• Disrupt existing business models. CEOs who select creativity as a leading competency are far more likely to pursue innovation through business model change. In keeping with their view of accelerating complexity, they are breaking with traditional strategy-planning cycles in favor of continuous, rapid-fire shifts and adjustments to their business models.
• Disrupt organizational paralysis. Creative leaders fight the institutional urge to wait for completeness, clarity, and stability before making decisions. To do this takes a combination of deeply held values, vision, and conviction—combined with the application of such tools as analytics to the historic explosion of information. These drive decisionmaking that is faster, more precise, and even more predictable.
Taken together, these recommendations describe a shift toward corporate cultures that are far more transparent and entrepreneurial. They are cultures imbued with the belief that complexity poses an opportunity, rather than a threat. They hold that risk is to be managed, not avoided, and that leaders will be rewarded for their ability to build creative enterprises with fluid business models, not absolute ones.
Something significant is afoot in the corporate world. In response to powerful external pressures and the opportunities that accompany them, CEOs are signaling a new direction. They are telling us that a world of increasing complexity will give rise to a new generation of leaders that make creativity the path forward for successful enterprises.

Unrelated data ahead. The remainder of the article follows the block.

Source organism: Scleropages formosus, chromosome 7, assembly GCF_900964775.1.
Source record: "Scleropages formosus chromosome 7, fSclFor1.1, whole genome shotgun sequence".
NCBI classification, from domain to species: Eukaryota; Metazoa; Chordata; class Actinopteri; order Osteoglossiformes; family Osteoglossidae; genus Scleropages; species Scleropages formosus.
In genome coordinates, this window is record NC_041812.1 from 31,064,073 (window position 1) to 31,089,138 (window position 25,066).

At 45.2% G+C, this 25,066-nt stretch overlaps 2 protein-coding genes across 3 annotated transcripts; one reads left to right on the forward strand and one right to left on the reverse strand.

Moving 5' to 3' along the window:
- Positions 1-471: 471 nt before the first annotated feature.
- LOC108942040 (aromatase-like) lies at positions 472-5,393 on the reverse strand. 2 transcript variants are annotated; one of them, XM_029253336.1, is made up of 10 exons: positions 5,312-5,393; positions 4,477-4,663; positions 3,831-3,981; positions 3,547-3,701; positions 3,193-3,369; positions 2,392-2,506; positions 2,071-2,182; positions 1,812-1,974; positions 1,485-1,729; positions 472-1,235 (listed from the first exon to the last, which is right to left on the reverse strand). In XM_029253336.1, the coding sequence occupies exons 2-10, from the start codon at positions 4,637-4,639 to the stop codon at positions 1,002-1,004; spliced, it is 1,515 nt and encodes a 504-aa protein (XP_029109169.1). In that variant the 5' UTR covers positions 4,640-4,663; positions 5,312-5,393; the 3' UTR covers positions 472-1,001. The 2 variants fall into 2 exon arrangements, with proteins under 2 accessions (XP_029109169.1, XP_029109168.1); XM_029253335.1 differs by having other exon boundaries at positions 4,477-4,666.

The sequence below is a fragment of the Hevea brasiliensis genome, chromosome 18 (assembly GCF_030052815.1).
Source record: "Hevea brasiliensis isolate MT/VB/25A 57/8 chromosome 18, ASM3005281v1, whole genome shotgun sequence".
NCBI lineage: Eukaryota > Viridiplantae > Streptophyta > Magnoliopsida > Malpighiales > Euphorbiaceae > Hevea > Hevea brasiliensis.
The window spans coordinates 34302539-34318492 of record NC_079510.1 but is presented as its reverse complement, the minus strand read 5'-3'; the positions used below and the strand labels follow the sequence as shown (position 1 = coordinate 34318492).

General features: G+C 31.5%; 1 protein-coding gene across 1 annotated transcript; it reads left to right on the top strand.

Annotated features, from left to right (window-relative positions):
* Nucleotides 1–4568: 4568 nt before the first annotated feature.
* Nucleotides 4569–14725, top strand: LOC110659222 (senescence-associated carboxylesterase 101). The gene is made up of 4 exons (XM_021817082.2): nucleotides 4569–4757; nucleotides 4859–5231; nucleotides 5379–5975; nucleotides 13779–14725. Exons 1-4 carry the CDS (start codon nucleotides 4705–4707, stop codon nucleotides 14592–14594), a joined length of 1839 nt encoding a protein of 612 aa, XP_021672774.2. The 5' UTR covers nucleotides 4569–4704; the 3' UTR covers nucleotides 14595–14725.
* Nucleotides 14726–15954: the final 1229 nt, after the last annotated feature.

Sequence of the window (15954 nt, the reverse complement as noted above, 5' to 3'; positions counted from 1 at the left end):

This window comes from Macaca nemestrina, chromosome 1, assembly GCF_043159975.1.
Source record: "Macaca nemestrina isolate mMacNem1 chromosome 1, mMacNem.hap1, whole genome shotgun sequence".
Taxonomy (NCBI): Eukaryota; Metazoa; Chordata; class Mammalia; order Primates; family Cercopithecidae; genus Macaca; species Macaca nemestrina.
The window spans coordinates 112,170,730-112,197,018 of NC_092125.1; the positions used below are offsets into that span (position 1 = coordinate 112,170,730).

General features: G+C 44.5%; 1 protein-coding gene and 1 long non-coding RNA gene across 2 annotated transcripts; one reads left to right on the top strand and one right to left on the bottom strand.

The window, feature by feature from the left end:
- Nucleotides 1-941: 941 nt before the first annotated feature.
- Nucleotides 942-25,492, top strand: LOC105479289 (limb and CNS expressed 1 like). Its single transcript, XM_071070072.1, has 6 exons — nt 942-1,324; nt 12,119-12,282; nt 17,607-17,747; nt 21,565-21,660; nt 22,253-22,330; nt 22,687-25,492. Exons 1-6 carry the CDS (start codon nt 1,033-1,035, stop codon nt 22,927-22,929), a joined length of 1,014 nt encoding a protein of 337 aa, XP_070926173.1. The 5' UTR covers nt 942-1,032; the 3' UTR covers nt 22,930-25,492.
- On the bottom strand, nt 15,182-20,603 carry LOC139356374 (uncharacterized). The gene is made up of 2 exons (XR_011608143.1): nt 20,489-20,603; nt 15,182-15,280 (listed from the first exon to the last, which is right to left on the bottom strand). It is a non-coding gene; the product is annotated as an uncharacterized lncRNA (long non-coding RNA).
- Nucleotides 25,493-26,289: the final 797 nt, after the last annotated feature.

* Frank Kern is IBM Senior Vice President, Global Business Services, which encompasses IBM’s consulting, systems integration and applications capabilities. There are more than 100,000 professionals working across the globe in Global Business Services supporting clients in all the major industries.
Mr. Kern was named to this position in January 2009 after leading IBM’s global sales organization, where he was responsible for revenue, profit and client satisfaction in the 170 countries in which IBM does business, and where he established the IBM Growth Market Unit, to focus investment and talent on the emerging economics around the world.
Prior to that, Mr. Kern led IBM’s operations in Asia Pacific, located first in Tokyo, and then in Shanghai where he oversaw dramatic growth and an expansion of IBM’s business across the emerging markets including India, China and the ASEAN region.
Mr. Kern is a member of the World Business Council for Sustainable Development, and recently attended the China Development Forum in Beijing, and APEC in Singapore, where his focus was on sustainability through the development of a Smarter Planet.
Mr. Kern’s 30+ year career with IBM has spanned numerous international management roles including the development of IBM’s services business in Europe, the Middle East and Africa, headquartered out of Paris, France, as well as, developing IBM’s services business in Australia/New Zealand and the Asia Pacific headquartered out of Sydney, Australia where Mr. Kern was CEO of IBM Global Services Australia Limited, a joint venture with Lend Lease and Telstra. Mr. Kern also served as vice president, Systems Solutions and Industries, in Integrated Systems Solutions Corporation, an IBM services subsidiary, from 1992 through 1995, when IBM was establishing its services business for the dramatic growth which followed.